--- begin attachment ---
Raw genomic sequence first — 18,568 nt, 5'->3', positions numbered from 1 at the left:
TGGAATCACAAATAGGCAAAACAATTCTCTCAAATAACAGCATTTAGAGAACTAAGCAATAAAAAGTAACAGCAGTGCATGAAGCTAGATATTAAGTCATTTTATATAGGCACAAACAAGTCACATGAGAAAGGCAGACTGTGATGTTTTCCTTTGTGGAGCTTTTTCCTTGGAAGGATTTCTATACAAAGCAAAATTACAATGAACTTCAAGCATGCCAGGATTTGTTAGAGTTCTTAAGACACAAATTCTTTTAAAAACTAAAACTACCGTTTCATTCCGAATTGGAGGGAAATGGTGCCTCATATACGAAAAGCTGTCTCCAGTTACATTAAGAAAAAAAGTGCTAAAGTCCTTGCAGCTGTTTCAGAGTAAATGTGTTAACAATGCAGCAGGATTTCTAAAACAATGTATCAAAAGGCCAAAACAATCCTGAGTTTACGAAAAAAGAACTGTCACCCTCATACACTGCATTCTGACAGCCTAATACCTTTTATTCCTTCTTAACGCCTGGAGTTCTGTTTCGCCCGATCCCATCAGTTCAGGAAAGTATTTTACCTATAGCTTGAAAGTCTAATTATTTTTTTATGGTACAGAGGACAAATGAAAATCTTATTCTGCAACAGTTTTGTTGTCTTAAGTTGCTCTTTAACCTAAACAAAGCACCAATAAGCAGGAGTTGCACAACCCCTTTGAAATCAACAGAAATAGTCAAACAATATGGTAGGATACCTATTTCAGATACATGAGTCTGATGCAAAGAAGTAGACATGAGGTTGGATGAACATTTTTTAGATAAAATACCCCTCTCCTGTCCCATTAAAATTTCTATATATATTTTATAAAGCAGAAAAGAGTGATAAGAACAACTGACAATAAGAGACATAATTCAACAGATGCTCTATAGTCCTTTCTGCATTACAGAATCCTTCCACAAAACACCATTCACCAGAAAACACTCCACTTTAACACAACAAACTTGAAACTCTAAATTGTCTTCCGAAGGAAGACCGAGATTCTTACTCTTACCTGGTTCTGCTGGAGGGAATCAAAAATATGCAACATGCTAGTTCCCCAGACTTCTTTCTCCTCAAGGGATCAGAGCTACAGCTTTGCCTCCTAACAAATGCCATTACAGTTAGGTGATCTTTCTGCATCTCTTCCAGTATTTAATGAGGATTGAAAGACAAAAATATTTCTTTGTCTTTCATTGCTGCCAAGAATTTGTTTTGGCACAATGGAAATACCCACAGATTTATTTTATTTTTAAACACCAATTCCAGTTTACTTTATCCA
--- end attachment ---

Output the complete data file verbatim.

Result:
Raw genomic sequence first — 18,568 nt, 5'->3', positions numbered from 1 at the left:
TGGAATCACAAATAGGCAAAACAATTCTCTCAAATAACAGCATTTAGAGAACTAAGCAATAAAAAGTAACAGCAGTGCATGAAGCTAGATATTAAGTCATTTTATATAGGCACAAACAAGTCACATGAGAAAGGCAGACTGTGATGTTTTCCTTTGTGGAGCTTTTTCCTTGGAAGGATTTCTATACAAAGCAAAATTACAATGAACTTCAAGCATGCCAGGATTTGTTAGAGTTCTTAAGACACAAATTCTTTTAAAAACTAAAACTACCGTTTCATTCCGAATTGGAGGGAAATGGTGCCTCATATACGAAAAGCTGTCTCCAGTTACATTAAGAAAAAAAGTGCTAAAGTCCTTGCAGCTGTTTCAGAGTAAATGTGTTAACAATGCAGCAGGATTTCTAAAACAATGTATCAAAAGGCCAAAACAATCCTGAGTTTACGAAAAAAGAACTGTCACCCTCATACACTGCATTCTGACAGCCTAATACCTTTTATTCCTTCTTAACGCCTGGAGTTCTGTTTCGCCCGATCCCATCAGTTCAGGAAAGTATTTTACCTATAGCTTGAAAGTCTAATTATTTTTTTATGGTACAGAGGACAAATGAAAATCTTATTCTGCAACAGTTTTGTTGTCTTAAGTTGCTCTTTAACCTAAACAAAGCACCAATAAGCAGGAGTTGCACAACCCCTTTGAAATCAACAGAAATAGTCAAACAATATGGTAGGATACCTATTTCAGATACATGAGTCTGATGCAAAGAAGTAGACATGAGGTTGGATGAACATTTTTTAGATAAAATACCCCTCTCCTGTCCCATTAAAATTTCTATATATATTTTATAAAGCAGAAAAGAGTGATAAGAACAACTGACAATAAGAGACATAATTCAACAGATGCTCTATAGTCCTTTCTGCATTACAGAATCCTTCCACAAAACACCATTCACCAGAAAACACTCCACTTTAACACAACAAACTTGAAACTCTAAATTGTCTTCCGAAGGAAGACCGAGATTCTTACTCTTACCTGGTTCTGCTGGAGGGAATCAAAAATATGCAACATGCTAGTTCCCCAGACTTCTTTCTCCTCAAGGGATCAGAGCTACAGCTTTGCCTCCTAACAAATGCCATTACAGTTAGGTGATCTTTCTGCATCTCTTCCAGTATTTAATGAGGATTGAAAGACAAAAATATTTCTTTGTCTTTCATTGCTGCCAAGAATTTGTTTTGGCACAATGGAAATACCCACAGATTTATTTTATTTTTAAACACCAATTCCAGTTTACTTTATCCA